Michael Moore is probably the scruffiest guy with the most class currently working the political-cum-media-cum-book signing circuit.

Paul Wong

Today that circuit will bring him to Ann Arbor, notorious bastion of liberalism and epicenter of Midwest style and broadminded (read: left-wing) political thought.

Moore will be speaking at the Michigan Theater at 5 p.m. this afternoon to promote his new book and instant bestseller “Stupid White Men.”

“Stupid White Men … and Other Sorry Excuses for the State of the Nation,” Moore’s third book after “Downsize This,” a deconstruction of the evils of corporate America, and “Adventures in a TV Nation,” which fondly recounts some of the more memorable episodes of Moore’s “magazine” show TV Nation, debuted at No. 3 on The New York Times bestseller list and a No. 1 in Amazon.com sales. What Moore calls “my personal favorite for a good laugh,” in his online book-tour diary: Last week, “Stupid White Men” also appeared at No. 4 in the Wall Street Journal’s bestseller list.

An appearance in Michigan for Moore will be more than the standard stop on his whirlwind cross-country journey. Moore, whose father was an autoworker for General Motors in Flint, made his celebrity with the 1989 feature-length documentary “Roger and Me.” The film tracks his quest to meet the chairman of General Motors, Roger Smith, to ask him why GM had devastated Flint, transforming a once vibrant manufacturing city into a “ghost town.”

Moore’s other film credits include “Pets or Meat: The Return to Flint,” “The Big One” and most notably, “Canadian Bacon,” an honest embrace of every true American’s favorite object of ethnic hatred, Canadians.

The last time Moore’s agenda brought him to the Michigan Theater, he was on the campaign trail for Ralph Nader, serving as right hand man to the candidate who shook up the unprecedented 2000 presidential election (and who eventually fired Moore).

The release of “Stupid White Men,” originally slated for publication on Oct. 2, was delayed by the publisher for obvious reasons of terrible timing. Scandal and controversy surrounded its appearance on bookstore shelves as publisher HarperCollins demanded that Moore rewrite as much 50 percent of the book to reflect and respect the significantly more delicate political climate following Sept. 11. HarperCollins also asked that Moore to contribute $100,000 from his royalties to help defray the publishing giant’s cost of reprinting the already produced first 50,000 copies of a 100,000 book press run.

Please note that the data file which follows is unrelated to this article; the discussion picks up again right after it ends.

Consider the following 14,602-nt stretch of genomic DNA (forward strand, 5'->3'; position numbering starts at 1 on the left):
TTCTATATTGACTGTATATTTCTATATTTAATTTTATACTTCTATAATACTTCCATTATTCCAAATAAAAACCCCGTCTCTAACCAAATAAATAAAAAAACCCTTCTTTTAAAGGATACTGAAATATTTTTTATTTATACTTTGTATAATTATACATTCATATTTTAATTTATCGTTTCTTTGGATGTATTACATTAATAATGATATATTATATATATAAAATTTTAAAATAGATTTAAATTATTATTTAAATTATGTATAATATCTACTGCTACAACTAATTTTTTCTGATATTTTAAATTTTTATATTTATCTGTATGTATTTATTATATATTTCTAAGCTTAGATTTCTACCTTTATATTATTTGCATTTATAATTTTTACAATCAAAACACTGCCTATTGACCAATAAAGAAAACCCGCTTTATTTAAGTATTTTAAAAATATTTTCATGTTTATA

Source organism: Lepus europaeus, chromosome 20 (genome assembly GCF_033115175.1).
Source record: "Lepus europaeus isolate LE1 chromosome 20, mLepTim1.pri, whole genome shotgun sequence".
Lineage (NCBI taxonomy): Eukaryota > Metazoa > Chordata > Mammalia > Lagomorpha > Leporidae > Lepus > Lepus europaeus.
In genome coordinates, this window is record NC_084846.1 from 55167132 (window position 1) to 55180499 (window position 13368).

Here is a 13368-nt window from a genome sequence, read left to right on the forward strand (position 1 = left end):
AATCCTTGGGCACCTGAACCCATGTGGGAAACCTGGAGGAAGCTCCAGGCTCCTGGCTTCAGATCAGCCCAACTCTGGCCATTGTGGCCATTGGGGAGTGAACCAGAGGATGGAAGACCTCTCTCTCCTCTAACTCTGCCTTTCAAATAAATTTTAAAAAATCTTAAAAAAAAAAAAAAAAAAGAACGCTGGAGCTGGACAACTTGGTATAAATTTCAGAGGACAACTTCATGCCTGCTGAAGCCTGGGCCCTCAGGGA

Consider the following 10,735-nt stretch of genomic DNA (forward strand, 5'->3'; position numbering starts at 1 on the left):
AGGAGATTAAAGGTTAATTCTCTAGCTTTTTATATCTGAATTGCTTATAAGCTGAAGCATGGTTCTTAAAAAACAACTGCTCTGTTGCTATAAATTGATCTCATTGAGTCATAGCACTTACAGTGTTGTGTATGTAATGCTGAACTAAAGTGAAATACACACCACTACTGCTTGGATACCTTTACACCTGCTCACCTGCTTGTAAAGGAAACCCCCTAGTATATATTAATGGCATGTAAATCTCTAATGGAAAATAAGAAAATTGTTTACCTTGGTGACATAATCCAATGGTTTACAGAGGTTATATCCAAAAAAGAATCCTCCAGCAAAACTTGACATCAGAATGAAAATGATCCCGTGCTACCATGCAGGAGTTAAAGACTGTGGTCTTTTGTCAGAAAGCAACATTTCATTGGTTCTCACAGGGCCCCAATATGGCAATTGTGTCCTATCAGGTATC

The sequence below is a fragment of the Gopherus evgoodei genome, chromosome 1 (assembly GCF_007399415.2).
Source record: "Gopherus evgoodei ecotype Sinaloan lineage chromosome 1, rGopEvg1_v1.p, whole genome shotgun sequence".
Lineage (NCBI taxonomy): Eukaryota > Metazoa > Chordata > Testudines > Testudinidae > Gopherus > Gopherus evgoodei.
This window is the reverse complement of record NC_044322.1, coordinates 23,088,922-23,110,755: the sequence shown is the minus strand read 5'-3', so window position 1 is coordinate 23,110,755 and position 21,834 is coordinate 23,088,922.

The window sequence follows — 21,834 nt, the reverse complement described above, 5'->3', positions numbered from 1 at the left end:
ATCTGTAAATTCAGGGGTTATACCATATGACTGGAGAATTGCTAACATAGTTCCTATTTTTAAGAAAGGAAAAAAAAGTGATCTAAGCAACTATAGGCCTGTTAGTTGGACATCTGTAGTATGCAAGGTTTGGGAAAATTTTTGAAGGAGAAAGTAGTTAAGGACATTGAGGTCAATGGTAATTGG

In a Salon.com article, an outraged Moore commented, “They wanted me to censor myself and then pay for the right to censor myself.”

Ann Sparanese, an Englewood, N.J. librarian rallied behind Moore and reminded HarperCollins of the fear that librarians are capable of inspiring in those normally not faint of heart. The book that is now toppling bestsellers lists ran in its original form.

In the “A Very American Coup,” the first chapter of “Stupid White Men,” Moore establishes the framework for what becomes a 277-page rant against the president select, the commander-in-thief, George W. Bush. In his tirade that encompasses the inauguration of an illegitimate president, Moore implores in a desperate mock-message “intercepted by the United Nations” whoever might be listening:

“…On behalf of 234 million Americans held hostage, I have requested that NATO do what it did in Bosnia and Kosovo, what America did in Haiti, what Lee Marvin did in The Dirty Dozen:

“Send in the Marines! Launch the SCUD missiles! Bring us the head of Antonin Scalia!”

Irreverent at both its best and worst, “Stupid White Men” is the swift kick in the ass that the United States and its shadow government needs. It is exactly the kind of read that might do Bush some good, between pretzel induced gasping and energetic waves at blind musical legends.

Books, films and general crankiness aside, Michael Moore, in a baseball cap, sweatshirt and barely-tied sneakers, a guy who never went to college and needs a haircut, has assumed an esteemed place as one of the great Socratic gadflies of American society. Like Noam Chomsky, Moore calls it like he sees it with sharp perception, keen analysis and zero-tolerance for bullshit. Unlike Chomsky, he’s got an unbelievable sense of humor.

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